You think: Mattie Donnelly, Peter Harte, Niall Sludden, even Tiernan McCann, the guys who carry it in.
That’s partly because they’re very good and partly because Tyrone’s system allows them to be.
And though they’ll hardly appreciate being lumped with this responsibility, it’s up to Tyrone now to save this season.
If they go in and play against Dublin like they did last summer, they’ll be taken apart again.
And for everyone outside the capital, the football year will be considered a dud. It might even prompt an examination of the playing rules to somehow force teams to be less measured or cautious.
If Tyrone come to Croke Park and are brave, we could at least have a decent final.
That game rhythm we seem to be stuck in; short kick-out, slow build-up, runners off-the-shoulder – Dublin will beat you all day long at that.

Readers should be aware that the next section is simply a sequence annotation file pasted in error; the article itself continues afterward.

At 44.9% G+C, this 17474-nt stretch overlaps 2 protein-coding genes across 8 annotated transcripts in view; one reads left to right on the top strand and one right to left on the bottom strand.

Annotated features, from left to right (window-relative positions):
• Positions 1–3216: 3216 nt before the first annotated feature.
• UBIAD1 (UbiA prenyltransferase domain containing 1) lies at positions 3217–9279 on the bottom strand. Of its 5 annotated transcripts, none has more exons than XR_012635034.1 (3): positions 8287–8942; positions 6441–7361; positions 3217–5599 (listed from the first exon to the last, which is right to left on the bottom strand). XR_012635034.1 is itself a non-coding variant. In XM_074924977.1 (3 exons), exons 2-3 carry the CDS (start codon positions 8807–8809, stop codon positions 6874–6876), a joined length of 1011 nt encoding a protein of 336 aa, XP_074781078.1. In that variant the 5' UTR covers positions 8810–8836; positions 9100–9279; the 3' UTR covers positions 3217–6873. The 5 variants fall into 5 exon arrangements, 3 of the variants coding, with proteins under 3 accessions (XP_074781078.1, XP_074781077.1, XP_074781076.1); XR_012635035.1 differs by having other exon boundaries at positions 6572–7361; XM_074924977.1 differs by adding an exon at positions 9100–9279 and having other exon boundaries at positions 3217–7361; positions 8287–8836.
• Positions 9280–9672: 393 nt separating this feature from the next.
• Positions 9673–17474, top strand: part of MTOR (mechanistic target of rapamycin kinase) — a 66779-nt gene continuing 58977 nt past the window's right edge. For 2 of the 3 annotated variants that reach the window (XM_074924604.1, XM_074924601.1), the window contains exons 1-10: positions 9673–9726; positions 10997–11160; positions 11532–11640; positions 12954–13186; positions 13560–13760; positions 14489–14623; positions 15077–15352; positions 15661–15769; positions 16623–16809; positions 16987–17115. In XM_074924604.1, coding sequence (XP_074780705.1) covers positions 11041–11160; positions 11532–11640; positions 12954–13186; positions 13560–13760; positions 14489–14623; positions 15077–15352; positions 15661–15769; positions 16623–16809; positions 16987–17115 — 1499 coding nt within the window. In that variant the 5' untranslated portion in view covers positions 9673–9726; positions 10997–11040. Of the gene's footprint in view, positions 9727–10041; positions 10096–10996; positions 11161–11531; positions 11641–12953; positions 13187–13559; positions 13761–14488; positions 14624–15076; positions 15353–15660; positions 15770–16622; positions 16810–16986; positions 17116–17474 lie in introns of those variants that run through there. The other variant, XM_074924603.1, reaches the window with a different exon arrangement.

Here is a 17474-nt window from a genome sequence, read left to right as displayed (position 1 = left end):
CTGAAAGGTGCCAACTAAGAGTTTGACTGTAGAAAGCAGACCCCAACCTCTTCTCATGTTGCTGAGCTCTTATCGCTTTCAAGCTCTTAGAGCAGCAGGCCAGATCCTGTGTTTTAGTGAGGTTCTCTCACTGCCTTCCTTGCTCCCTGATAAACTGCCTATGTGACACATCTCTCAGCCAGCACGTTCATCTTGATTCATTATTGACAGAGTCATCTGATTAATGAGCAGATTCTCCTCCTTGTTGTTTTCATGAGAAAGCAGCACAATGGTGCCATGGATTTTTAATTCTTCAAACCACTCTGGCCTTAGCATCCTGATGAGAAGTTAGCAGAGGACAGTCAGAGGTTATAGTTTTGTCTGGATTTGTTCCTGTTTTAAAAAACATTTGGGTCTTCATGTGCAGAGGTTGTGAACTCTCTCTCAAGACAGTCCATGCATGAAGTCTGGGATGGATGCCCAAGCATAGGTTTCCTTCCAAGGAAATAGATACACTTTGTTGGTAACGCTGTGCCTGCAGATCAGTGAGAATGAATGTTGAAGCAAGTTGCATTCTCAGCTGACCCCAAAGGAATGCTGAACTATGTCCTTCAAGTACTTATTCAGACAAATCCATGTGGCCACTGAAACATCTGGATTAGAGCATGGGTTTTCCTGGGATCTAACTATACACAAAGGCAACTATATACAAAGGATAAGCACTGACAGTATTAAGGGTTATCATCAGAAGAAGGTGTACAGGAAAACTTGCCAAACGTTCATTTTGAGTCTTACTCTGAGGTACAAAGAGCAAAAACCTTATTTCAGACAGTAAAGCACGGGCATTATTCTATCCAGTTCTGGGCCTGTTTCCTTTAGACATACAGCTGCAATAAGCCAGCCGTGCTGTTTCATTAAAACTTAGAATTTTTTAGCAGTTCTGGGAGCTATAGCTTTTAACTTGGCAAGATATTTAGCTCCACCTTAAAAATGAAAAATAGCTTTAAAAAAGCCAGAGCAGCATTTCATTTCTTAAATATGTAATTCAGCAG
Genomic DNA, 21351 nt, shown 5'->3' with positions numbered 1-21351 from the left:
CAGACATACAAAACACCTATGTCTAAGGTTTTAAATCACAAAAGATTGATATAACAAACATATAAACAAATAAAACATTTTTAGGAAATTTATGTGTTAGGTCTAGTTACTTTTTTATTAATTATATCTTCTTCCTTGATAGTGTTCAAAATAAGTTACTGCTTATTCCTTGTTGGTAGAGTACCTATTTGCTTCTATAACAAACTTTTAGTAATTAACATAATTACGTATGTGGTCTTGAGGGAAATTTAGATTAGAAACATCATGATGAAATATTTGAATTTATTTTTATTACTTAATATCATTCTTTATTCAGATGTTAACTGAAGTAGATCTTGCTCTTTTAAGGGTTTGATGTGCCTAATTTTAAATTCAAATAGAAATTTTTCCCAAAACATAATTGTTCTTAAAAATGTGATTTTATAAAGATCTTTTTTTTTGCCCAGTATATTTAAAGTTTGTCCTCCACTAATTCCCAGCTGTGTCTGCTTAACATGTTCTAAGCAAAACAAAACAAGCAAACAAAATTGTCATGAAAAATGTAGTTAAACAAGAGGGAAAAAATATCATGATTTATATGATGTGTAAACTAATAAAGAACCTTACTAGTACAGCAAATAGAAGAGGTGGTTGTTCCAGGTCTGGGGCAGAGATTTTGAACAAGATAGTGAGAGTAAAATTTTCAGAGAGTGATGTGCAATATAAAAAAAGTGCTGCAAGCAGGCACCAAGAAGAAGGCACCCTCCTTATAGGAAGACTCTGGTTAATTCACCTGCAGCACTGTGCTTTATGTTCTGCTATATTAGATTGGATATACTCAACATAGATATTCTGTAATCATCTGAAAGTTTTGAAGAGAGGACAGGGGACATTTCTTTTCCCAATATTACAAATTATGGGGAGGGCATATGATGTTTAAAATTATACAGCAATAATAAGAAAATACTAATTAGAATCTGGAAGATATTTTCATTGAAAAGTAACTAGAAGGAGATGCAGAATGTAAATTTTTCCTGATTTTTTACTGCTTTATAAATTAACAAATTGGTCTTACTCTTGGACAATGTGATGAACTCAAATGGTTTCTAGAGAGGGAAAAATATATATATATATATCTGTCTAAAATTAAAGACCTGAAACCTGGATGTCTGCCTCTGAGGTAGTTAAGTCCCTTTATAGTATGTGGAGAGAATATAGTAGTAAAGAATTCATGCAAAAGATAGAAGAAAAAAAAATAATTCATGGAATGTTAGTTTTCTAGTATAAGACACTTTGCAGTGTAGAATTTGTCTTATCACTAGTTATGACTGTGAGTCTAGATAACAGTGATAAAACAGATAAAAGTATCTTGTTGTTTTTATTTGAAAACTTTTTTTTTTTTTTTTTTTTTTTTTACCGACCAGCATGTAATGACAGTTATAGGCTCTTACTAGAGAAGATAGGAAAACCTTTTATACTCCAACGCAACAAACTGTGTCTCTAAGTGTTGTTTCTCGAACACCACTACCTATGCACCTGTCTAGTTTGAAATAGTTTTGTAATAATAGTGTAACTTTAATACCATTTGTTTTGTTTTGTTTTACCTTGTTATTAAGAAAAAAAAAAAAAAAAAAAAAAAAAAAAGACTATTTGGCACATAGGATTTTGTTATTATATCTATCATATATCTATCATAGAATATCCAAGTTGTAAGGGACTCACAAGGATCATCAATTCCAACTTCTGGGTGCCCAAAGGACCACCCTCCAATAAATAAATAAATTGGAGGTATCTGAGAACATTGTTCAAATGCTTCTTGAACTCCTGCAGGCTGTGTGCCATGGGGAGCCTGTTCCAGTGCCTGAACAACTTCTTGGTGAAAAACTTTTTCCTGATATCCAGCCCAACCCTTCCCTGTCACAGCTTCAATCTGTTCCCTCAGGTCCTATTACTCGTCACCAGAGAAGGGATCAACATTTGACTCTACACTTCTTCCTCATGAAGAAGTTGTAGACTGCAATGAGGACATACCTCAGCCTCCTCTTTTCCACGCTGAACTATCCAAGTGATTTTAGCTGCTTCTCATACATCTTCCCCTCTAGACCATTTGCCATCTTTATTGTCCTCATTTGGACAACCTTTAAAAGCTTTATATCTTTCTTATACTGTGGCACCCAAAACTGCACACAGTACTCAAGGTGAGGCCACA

Tyrone have become more expansive in the last year. Certainly in the first half against Monaghan last Sunday, they only had one extra man at the back, Colm Cavanagh.
Mostly, Dublin play the same way and that gives the opportunity to both teams to kick ball into their forwards if they were so inclined.
And they should be.
Tyrone only got 1-13 against Monaghan, a much lesser team than Dublin, and even if they were to match that on September 2, it won’t be nearly enough to win or go close.
Regardless of how Tyrone defend, Dublin will score at least 20 points against them so the emphasis over the next couple of weeks should be finding and practising a way to repeatedly penetrate Dublin’s defence.
Naturally, Tyrone will be emboldened by the fact that they kept things so tight against Dublin in Omagh last month but Croke Park in an All-Ireland SFC final is a different story altogether.
We need to see something different and his track record shows Mickey Harte has never been afraid to try something different in All-Ireland deciders.
Take Canavan’s on/off/on again substitution in 2003.
Or bringing back Stephen O’Neill on the eve of the 2008 final – examples of creative thinking from one of modern football’s great managers.
And unless he goes off-script on September 2, this year’s final will descend into the formality everyone expects.